Administered by the Division of Historical and Cultural Affairs, the five museums of the State of Delaware—the John Dickinson Plantation, the Johnson Victrola Museum, the New Castle Court House Museum, The Old State House and the Zwaanendael Museum—tell the story of the First State’s contributions to the history and culture of the United States. Through tours, exhibits, school programs and hands-on activities, the museums shine a spotlight on Delaware’s unique history and the diverse people who came to live there. The museums are accredited by the American Alliance of Museums. The New Castle Court House Museum and the John Dickinson Plantation are partner sites of the First State National Historical Park. The Old State House is located on the Dover Green, another partner site of the park. Go to the following for a comprehensive, long-term calendar of division-sponsored events.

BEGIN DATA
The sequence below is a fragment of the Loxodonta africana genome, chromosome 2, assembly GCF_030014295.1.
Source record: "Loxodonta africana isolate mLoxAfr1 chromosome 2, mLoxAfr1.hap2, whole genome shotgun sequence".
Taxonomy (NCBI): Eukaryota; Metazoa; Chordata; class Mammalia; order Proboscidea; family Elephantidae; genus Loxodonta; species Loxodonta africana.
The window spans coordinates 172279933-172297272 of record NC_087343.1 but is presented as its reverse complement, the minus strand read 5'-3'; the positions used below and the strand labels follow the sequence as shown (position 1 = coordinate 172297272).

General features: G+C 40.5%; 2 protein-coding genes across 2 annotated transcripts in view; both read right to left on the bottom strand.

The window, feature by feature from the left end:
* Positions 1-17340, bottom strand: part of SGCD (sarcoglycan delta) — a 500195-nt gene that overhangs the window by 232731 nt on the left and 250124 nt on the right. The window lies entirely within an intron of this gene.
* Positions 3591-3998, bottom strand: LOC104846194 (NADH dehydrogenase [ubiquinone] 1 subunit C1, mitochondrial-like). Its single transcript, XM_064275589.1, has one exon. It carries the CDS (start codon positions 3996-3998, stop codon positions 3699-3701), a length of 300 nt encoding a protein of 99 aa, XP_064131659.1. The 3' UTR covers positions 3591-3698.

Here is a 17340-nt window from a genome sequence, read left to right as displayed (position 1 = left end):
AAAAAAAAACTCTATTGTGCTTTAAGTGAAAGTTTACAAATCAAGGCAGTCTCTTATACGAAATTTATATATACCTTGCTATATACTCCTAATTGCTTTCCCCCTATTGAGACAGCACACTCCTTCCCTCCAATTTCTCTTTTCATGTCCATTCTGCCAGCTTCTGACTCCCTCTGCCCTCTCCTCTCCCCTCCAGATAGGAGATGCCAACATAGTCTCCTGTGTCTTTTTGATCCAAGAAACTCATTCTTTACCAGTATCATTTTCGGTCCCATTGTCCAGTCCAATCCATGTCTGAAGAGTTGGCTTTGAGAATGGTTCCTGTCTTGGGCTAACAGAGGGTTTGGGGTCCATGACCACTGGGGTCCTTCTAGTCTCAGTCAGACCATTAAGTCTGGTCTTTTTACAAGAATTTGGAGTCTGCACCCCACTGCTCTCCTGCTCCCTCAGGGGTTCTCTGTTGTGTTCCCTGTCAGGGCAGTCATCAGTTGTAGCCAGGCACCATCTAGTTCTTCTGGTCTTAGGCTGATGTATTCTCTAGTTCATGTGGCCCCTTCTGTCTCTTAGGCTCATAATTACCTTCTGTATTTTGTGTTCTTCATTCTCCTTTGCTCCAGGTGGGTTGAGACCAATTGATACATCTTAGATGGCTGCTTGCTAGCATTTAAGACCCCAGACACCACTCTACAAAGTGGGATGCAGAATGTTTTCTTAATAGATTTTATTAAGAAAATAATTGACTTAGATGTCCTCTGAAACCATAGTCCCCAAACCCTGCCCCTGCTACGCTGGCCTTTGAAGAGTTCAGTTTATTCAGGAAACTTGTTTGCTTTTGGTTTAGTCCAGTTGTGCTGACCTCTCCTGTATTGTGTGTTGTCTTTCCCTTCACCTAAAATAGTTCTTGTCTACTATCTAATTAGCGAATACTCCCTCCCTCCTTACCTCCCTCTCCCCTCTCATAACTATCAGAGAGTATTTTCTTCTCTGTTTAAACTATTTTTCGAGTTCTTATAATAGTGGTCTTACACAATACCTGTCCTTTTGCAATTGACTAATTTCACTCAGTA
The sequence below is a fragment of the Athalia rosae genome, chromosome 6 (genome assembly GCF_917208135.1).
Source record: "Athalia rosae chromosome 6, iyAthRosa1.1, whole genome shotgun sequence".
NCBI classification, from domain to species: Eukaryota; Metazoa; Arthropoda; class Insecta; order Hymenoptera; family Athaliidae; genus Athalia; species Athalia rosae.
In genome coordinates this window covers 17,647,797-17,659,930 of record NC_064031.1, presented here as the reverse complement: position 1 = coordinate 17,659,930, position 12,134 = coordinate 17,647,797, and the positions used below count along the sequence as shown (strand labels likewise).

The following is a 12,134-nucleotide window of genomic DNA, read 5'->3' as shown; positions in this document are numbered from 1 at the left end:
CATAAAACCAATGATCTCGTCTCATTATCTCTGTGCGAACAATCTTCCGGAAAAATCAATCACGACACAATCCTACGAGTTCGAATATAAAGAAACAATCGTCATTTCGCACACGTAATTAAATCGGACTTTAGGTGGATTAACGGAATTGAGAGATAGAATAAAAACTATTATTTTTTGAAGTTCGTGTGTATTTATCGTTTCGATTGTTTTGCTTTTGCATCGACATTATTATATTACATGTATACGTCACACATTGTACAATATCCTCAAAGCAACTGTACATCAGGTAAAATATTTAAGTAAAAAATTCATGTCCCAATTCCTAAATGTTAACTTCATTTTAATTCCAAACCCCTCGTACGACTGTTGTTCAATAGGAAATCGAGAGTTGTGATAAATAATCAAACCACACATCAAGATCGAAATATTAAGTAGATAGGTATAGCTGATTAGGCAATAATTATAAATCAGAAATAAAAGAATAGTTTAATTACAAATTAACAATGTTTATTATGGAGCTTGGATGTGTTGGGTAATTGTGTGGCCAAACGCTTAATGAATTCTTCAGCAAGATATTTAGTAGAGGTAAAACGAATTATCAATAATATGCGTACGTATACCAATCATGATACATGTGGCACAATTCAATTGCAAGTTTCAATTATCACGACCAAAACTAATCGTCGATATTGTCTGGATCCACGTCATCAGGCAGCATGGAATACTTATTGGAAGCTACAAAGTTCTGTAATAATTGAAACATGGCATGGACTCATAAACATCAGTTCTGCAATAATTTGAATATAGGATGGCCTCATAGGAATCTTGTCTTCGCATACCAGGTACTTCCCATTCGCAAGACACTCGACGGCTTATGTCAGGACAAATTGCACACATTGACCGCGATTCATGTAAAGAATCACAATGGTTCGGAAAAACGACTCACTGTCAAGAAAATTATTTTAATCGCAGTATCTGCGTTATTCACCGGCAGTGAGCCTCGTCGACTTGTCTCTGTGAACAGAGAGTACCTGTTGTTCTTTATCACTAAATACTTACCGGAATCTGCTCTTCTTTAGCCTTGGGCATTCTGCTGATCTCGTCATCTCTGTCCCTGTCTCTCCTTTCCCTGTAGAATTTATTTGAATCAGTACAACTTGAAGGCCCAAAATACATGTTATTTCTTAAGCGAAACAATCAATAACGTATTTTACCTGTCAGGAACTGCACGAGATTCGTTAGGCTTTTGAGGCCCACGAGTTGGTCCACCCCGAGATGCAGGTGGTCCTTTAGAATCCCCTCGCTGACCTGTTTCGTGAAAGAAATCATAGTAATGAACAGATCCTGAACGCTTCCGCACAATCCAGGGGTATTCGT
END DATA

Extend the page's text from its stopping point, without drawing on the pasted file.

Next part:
The Zwaanendael Museum, located at 102 Kings Highway in Lewes, Del., is currently featuring the exhibit “Delaware Railroads: Elegant Travel and Timely Transport.” Planned and created by the Delaware Division of Historical and Cultural Affairs, the exhibit utilizes photographs; and posters, tickets, timetables, maps and historical objects from the collections of the State of Delaware to tell the history of rail travel and transport in the First State. In particular, the exhibit explores four railroads that were historically important in Delaware: The New Castle and Frenchtown Railroad (1832), the Delaware Railroad (1852), the Junction and Breakwater Railroad (1857) and the Queen Anne’s Railroad (1896).